Russell Shorto’s Keeping the Faith in the Sunday New York Times magazine of April 8, 2007 (TimesSelect subscription required) is another in a recent spate of articles about Pope Benedict XVI. This most likely coincides with the 2nd anniversary of Benedict’s election on April 19.
Shorto’s article begins with a brief biography of the Pope followed by an in-depth analysis of what he, and others, perceive to be the mission of Benedict’s pontificate; combating the rise of secular society in Europe and returning it to its traditional Catholic roots. The rise of radical Islam in Europe serves as a stark contrast to the steep decline in Catholic observance.
The Pope, according to Shorto, believes that the Church can be a bridge between "godless secularism" and religious fundamentalism largely owing to its own traditions of reason and spiritual inquiry.
Shorto points out a number of challenges faced by Benedict, and the Church in general, in attempting to return Europeans to their Christian roots:
The decline in Church attendance and in the number of priests has been so precipitous it may be too late to reverse the trend.
The equally dramatic rise in lay Catholic groups indicates that Europeans are still looking for spiritual fulfillment, just not within the institution of the Church.
The failure of the Church to acknowledge responsibility for the problems of sexual abuse by priests has seriously undermined its credibility and moral authority.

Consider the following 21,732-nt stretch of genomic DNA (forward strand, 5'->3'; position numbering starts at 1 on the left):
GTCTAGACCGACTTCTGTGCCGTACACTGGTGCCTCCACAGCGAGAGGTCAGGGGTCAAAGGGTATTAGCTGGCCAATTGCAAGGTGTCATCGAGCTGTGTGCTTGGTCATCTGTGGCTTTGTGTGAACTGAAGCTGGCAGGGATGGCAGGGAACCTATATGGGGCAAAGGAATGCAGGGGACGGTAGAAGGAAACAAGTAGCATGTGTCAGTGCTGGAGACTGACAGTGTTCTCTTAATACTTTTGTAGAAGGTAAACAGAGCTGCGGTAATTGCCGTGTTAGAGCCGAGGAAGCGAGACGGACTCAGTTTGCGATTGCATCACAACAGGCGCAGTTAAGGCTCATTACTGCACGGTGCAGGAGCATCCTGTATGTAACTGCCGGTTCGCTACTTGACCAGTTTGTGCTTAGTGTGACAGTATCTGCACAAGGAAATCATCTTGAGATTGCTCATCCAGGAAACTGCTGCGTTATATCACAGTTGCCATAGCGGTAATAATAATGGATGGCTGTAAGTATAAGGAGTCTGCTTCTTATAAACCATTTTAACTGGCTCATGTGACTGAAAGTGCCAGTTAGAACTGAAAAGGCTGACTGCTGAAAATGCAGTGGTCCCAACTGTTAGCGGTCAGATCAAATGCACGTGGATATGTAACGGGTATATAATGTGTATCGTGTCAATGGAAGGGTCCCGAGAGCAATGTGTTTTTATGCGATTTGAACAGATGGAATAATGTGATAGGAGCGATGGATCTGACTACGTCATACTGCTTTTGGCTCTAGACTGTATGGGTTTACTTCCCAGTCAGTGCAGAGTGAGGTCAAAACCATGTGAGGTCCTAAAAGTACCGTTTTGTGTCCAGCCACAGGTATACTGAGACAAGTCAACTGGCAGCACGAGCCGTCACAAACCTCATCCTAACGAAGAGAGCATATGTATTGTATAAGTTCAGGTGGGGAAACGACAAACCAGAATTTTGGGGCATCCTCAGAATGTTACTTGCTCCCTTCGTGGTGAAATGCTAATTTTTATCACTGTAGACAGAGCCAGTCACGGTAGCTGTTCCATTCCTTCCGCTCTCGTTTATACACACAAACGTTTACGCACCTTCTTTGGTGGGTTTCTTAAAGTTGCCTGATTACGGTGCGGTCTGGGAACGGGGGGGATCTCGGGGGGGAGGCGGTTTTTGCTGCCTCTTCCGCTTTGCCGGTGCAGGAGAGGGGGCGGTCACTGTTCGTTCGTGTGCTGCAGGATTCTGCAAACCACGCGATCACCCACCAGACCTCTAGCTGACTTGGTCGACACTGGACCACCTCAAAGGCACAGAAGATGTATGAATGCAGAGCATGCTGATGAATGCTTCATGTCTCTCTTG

The Pope’s desire for a dialog between faith and reason, and his belief that Christianity is more open to reason than Islam, do not appear to extend to any questioning of core Church beliefs or dogma.
This last point is perhaps the most ironic. In his previous role as head of the Sacred Congregation the Doctrine of the Faith (formerly known as the Inquisition), Benedict, then Cardinal Ratzinger, probably did more to suppress debate and discussion within the Catholic Church than anyone alive today.
I think it’s also worth noting that it is incorrect to paint "rationality run amok" (as represented by Communism or Nazism) at one end of a continuum, and spirituality (represented by Catholicism) at the other. I think the rise of secularism may be a reaction against unquestioning adherence to "fundamentalism" of any kind whether it be a political ideology or a religious doctrine. And of course Europe has seen more than its fair share of both. Maybe reason, spirituality and ideology form a triangle rather than a continuum.
Humility in all corners would improve the conditions for dialog.